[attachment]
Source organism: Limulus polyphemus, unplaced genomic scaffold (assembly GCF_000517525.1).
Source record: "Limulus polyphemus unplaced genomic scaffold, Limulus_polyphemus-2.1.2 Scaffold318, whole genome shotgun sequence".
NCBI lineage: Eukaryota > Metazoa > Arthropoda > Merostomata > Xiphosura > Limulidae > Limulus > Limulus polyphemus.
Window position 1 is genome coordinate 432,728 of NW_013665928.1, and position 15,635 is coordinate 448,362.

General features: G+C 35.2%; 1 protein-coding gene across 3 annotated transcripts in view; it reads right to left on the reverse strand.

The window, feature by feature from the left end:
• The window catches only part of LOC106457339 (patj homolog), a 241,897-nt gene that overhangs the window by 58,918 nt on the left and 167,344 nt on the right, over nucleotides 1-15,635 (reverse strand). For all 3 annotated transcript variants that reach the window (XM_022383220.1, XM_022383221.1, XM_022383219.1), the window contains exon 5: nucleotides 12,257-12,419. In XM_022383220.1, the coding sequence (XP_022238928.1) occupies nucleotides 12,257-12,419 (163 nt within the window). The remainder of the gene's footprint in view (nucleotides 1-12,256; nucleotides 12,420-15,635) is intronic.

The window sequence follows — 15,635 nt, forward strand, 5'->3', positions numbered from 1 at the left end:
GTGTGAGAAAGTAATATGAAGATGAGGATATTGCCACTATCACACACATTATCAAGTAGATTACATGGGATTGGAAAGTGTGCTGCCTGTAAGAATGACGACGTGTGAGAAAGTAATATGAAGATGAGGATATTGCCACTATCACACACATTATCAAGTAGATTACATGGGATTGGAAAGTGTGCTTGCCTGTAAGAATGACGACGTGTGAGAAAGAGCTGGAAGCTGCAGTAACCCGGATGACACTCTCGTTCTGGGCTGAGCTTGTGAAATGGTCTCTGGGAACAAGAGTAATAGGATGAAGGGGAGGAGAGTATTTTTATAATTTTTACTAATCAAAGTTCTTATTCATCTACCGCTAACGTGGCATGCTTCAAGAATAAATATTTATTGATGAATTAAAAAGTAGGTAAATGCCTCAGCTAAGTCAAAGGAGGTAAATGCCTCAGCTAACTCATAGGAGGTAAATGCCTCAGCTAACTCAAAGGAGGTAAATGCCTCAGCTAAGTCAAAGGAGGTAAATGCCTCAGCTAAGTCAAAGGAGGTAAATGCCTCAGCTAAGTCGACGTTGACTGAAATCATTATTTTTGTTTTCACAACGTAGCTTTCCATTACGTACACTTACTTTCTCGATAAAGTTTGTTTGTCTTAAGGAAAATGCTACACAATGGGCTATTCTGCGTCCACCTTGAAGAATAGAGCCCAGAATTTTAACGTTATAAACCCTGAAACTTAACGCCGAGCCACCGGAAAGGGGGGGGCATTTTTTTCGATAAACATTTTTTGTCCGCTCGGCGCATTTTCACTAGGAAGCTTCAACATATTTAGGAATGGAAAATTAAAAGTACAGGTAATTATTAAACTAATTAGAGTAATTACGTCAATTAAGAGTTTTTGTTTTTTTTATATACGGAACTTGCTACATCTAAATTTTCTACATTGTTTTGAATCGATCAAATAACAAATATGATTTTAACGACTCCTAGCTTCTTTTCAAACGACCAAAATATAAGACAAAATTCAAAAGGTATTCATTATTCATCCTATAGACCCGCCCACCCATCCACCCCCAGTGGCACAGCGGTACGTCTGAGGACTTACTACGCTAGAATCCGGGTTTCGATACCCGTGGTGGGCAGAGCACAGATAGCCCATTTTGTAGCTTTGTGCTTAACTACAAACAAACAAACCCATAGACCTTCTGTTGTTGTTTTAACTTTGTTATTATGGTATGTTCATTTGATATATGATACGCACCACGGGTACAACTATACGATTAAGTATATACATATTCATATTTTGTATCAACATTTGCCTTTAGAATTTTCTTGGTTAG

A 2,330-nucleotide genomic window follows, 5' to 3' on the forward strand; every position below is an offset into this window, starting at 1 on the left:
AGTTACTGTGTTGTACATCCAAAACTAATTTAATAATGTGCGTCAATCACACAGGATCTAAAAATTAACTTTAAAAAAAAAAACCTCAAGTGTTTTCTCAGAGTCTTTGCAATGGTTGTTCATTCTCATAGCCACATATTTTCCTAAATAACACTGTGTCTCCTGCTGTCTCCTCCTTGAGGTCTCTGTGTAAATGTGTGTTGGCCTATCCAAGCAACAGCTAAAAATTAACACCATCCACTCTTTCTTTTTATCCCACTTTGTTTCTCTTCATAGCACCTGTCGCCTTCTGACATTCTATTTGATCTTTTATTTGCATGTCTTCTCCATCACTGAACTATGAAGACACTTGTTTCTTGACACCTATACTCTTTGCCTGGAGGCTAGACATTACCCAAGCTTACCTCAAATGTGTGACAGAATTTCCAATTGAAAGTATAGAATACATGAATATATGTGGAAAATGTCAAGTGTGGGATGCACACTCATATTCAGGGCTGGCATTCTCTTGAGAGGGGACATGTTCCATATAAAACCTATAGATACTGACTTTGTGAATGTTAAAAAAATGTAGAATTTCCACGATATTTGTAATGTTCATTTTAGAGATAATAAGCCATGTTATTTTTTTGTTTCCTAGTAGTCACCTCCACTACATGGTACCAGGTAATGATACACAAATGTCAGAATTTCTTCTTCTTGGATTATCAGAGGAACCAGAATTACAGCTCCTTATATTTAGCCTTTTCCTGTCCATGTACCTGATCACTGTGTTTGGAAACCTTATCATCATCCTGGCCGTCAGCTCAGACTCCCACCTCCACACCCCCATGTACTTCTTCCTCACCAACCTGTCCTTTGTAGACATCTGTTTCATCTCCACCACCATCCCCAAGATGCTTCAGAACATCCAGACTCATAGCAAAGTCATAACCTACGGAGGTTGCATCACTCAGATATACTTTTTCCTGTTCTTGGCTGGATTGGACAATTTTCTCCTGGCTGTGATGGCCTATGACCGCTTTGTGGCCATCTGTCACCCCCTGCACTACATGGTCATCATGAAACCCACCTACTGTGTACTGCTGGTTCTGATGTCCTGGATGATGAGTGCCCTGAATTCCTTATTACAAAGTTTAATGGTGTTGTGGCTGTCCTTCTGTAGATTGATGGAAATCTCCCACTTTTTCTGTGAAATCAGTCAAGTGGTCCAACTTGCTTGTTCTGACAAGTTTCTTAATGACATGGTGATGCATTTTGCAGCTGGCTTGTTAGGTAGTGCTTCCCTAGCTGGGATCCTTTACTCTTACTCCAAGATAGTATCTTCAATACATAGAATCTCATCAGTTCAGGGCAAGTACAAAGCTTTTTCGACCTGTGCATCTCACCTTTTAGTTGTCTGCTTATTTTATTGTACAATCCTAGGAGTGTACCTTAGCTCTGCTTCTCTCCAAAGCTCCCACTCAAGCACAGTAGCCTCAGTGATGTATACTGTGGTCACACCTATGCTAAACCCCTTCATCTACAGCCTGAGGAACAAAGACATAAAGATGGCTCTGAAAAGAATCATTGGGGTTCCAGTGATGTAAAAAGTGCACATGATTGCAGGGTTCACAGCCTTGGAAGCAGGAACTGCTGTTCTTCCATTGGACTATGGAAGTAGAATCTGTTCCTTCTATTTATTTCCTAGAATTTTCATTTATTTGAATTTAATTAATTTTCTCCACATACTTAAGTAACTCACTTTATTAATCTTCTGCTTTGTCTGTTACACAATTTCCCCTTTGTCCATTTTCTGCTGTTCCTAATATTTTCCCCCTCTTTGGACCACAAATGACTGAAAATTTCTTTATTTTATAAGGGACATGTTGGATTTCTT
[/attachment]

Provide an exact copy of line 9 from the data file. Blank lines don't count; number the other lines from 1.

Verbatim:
GTGTGAGAAAGTAATATGAAGATGAGGATATTGCCACTATCACACACATTATCAAGTAGATTACATGGGATTGGAAAGTGTGCTGCCTGTAAGAATGACGACGTGTGAGAAAGTAATATGAAGATGAGGATATTGCCACTATCACACACATTATCAAGTAGATTACATGGGATTGGAAAGTGTGCTTGCCTGTAAGAATGACGACGTGTGAGAAAGAGCTGGAAGCTGCAGTAACCCGGATGACACTCTCGTTCTGGGCTGAGCTTGTGAAATGGTCTCTGGGAACAAGAGTAATAGGATGAAGGGGAGGAGAGTATTTTTATAATTTTTACTAATCAAAGTTCTTATTCATCTACCGCTAACGTGGCATGCTTCAAGAATAAATATTTATTGATGAATTAAAAAGTAGGTAAATGCCTCAGCTAAGTCAAAGGAGGTAAATGCCTCAGCTAACTCATAGGAGGTAAATGCCTCAGCTAACTCAAAGGAGGTAAATGCCTCAGCTAAGTCAAAGGAGGTAAATGCCTCAGCTAAGTCAAAGGAGGTAAATGCCTCAGCTAAGTCGACGTTGACTGAAATCATTATTTTTGTTTTCACAACGTAGCTTTCCATTACGTACACTTACTTTCTCGATAAAGTTTGTTTGTCTTAAGGAAAATGCTACACAATGGGCTATTCTGCGTCCACCTTGAAGAATAGAGCCCAGAATTTTAACGTTATAAACCCTGAAACTTAACGCCGAGCCACCGGAAAGGGGGGGGCATTTTTTTCGATAAACATTTTTTGTCCGCTCGGCGCATTTTCACTAGGAAGCTTCAACATATTTAGGAATGGAAAATTAAAAGTACAGGTAATTATTAAACTAATTAGAGTAATTACGTCAATTAAGAGTTTTTGTTTTTTTTATATACGGAACTTGCTACATCTAAATTTTCTACATTGTTTTGAATCGATCAAATAACAAATATGATTTTAACGACTCCTAGCTTCTTTTCAAACGACCAAAATATAAGACAAAATTCAAAAGGTATTCATTATTCATCCTATAGACCCGCCCACCCATCCACCCCCAGTGGCACAGCGGTACGTCTGAGGACTTACTACGCTAGAATCCGGGTTTCGATACCCGTGGTGGGCAGAGCACAGATAGCCCATTTTGTAGCTTTGTGCTTAACTACAAACAAACAAACCCATAGACCTTCTGTTGTTGTTTTAACTTTGTTATTATGGTATGTTCATTTGATATATGATACGCACCACGGGTACAACTATACGATTAAGTATATACATATTCATATTTTGTATCAACATTTGCCTTTAGAATTTTCTTGGTTAG